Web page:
functors = K.function([inp], outputs)

We'll also define some helper variables that we'll use for the strides, padding and the kernels while computing the visualization masks:

import tensorflow as tf
import numpy as np
import pdb

# 3x3 kernel with all ones
kernel_3x3 = tf.constant(np.array([
        [[[1]], [[1]], [[1]]], 
        [[[1]], [[1]], [[1]]], 
        [[[1]], [[1]], [[1]]]
]), tf.float32)

# 5x5 kernel with all ones
kernel_5x5 = tf.constant(np.array([
        [[[1]], [[1]], [[1]], [[1]], [[1]]], 
        [[[1]], [[1]], [[1]], [[1]], [[1]]], 
        [[[1]], [[1]], [[1]], [[1]], [[1]]],
        [[[1]], [[1]], [[1]], [[1]], [[1]]],
        [[[1]], [[1]], [[1]], [[1]], [[1]]]
]), tf.float32)

# Based on the layers in your model, you should assign the kernel sizes you're using at each layer here.
# E.g. I'm using a 3x3 kernel in my last two layers, and a 3x3 in my first three layers
layers_kernels = {5: kernel_3x3, 4: kernel_3x3, 3: kernel_5x5, 2: kernel_5x5, 1: kernel_5x5}

# Same goes here for the strides you're using in your layers
layers_strides = {5: [1, 1, 1, 1], 4: [1, 1, 1, 1], 3: [1, 2, 2, 1], 2: [1, 2, 2, 1], 1: [1, 2, 2, 1]}

And we can finally compute the visualization masks using ermolenkodev's function:

def compute_visualisation_mask(input_image):
    activations = functors([np.array([input_image])])
    activations = [np.reshape(input_image, (1, input_image.shape[0], input_image.shape[1], input_image.shape[2]))] + activations
    upscaled_activation = np.ones((53, 73))
    for layer in [5, 4, 3, 2, 1]: # Edit if you have a different # of layers 
        averaged_activation = np.mean(activations[layer], axis=3).squeeze(axis=0) * upscaled_activation
        output_shape = (activations[layer - 1].shape[1], activations[layer - 1].shape[2])
        x = tf.constant(
            np.reshape(averaged_activation, (1,averaged_activation.shape[0],averaged_activation.shape[1],1)),
        conv = tf.nn.conv2d_transpose(
        	x, layers_kernels[layer],
            output_shape=(1,output_shape[0],output_shape[1], 1),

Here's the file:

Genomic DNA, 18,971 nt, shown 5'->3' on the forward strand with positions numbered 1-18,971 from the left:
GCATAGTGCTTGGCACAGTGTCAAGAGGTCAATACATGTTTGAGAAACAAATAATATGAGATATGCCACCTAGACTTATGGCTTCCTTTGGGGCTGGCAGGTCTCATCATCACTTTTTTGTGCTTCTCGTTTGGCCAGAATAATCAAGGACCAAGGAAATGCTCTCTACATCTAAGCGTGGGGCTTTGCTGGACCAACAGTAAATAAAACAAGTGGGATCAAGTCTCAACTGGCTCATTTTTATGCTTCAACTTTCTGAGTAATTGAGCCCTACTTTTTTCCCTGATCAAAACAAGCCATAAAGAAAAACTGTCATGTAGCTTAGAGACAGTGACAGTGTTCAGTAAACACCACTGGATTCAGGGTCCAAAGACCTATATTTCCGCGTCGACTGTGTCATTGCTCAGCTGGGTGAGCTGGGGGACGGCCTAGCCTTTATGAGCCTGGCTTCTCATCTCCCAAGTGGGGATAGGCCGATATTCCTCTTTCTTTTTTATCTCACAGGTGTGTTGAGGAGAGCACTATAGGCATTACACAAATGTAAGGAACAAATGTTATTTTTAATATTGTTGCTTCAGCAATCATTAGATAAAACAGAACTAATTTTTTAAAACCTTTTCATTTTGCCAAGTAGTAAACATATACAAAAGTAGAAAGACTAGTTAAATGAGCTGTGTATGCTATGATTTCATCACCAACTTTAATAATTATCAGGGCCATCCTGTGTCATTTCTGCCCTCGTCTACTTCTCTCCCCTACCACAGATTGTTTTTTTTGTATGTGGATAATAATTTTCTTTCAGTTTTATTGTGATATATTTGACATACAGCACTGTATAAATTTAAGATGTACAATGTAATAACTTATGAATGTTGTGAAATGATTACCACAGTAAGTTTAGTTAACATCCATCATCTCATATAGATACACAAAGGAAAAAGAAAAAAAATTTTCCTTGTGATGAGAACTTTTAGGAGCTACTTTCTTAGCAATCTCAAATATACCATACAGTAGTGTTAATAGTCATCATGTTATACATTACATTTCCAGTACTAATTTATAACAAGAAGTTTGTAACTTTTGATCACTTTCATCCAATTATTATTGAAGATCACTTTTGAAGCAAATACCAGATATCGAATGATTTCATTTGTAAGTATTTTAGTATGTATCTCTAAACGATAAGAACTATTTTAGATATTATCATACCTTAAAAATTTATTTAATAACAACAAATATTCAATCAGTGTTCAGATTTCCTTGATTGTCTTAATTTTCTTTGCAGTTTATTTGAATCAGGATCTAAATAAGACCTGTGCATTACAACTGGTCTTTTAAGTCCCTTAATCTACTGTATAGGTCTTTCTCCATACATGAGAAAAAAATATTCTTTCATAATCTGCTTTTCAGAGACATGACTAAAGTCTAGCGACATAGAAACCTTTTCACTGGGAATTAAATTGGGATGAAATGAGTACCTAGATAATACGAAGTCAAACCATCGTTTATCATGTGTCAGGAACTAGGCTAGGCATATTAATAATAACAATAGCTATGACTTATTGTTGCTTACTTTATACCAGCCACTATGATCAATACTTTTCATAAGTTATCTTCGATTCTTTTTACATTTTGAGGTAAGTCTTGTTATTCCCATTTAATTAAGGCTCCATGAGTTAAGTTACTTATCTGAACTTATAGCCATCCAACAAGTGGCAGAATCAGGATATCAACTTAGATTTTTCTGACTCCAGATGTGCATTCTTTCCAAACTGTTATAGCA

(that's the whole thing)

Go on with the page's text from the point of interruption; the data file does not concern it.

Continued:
with tf.Session() as session:
            result =
        upscaled_activation = np.reshape(result, output_shape)
    final_visualisation_mask = upscaled_activation
    return (final_visualisation_mask - np.min(final_visualisation_mask))/(np.max(final_visualisation_mask) - np.min(final_visualisation_mask))

And the only thing we need to implement is the code to animate the results and save them as a video:

import cv2
import numpy as np
import matplotlib.pyplot as plt
from matplotlib import animation
from IPython.display import display, HTML

def save_movie_mp4(image_array, filename='output.gif', fps=30):
    dpi = 72.0
    xpixels, ypixels = image_array[0].shape[0], image_array[0].shape[1]
    fig = plt.figure(figsize=(ypixels/dpi, xpixels/dpi), dpi=dpi)
    im = plt.figimage(image_array[0])

    def animate(i):
        return (im,)
    writer = animation.PillowWriter(fps=fps)
    anim = animation.FuncAnimation(fig, animate, frames=len(image_array)), writer=writer)

We can now finally pass our model and our input data to the program and let it create the Saliency Map video for us:

import glob, re, time, datetime
# The path to your dataset
pathToData = 'data/tub/'

# Output video name
output = "saliency.gif"

# Output FPS
fps = 60

# Number of frames you want to use
numberOfFrames = 600

def sort_human(l):
    convert = lambda text: float(text) if text.isdigit() else text
    alphanum = lambda key: [convert(c) for c in re.split('([-+]?[0-9]*\.?[0-9]*)', key)]
    return l

inputImages = []
alpha = 0.004
beta = 1.0 - alpha
counter = 0
print("Generating %ds of video." % (numberOfFrames/fps))
accumulatedTime = 0
start = time.time()
for path in sort_human(glob.glob(pathToData + '*.jpg')):
    inputImage = cv2.imread(path)
    salient_mask = compute_visualisation_mask(inputImage)
    salient_mask_stacked = np.dstack((salient_mask,salient_mask))
    salient_mask_stacked = np.dstack((salient_mask_stacked,salient_mask))
    blend = cv2.addWeighted(inputImage.astype('float32'), alpha, salient_mask_stacked, beta, 0.0)
    counter += 1

    if counter >= numberOfFrames:

    elif counter % 100 == 0:
        end = time.time()
        accumulatedTime += end - start
        remainingSeconds = (accumulatedTime/counter)*(numberOfFrames-counter)
        print("Generated %d/%d frames." % (counter, numberOfFrames))
        print("Estimated time left: %dm:%ds." % divmod(remainingSeconds, 60))
        print("Runtime so far: %dm:%ds." % divmod(accumulatedTime, 60))
        start = time.time()

And save the gif:

save_movie_mp4(inputImages, output, fps)

The results

The output video I got using the Nvidia model we made earlier and the dataset we downloaded:

We can see that the car indeed uses the lane lines, but it also uses the horizon as a feature a lot. That's quite interesting. We can get rid of that problem using a ROI crop or by implementing some computer vision feature extraction/engineering, which we'll do right after we make a high res version of the simulator. :)

We can also see that it's far more interested in the right line, than the middle (left) one. That's because, in general, the car tends to go to the right, since we're driving around the circuit clockwise. We need to do some data augmentation to solve this issue, which we'll also do a bit later.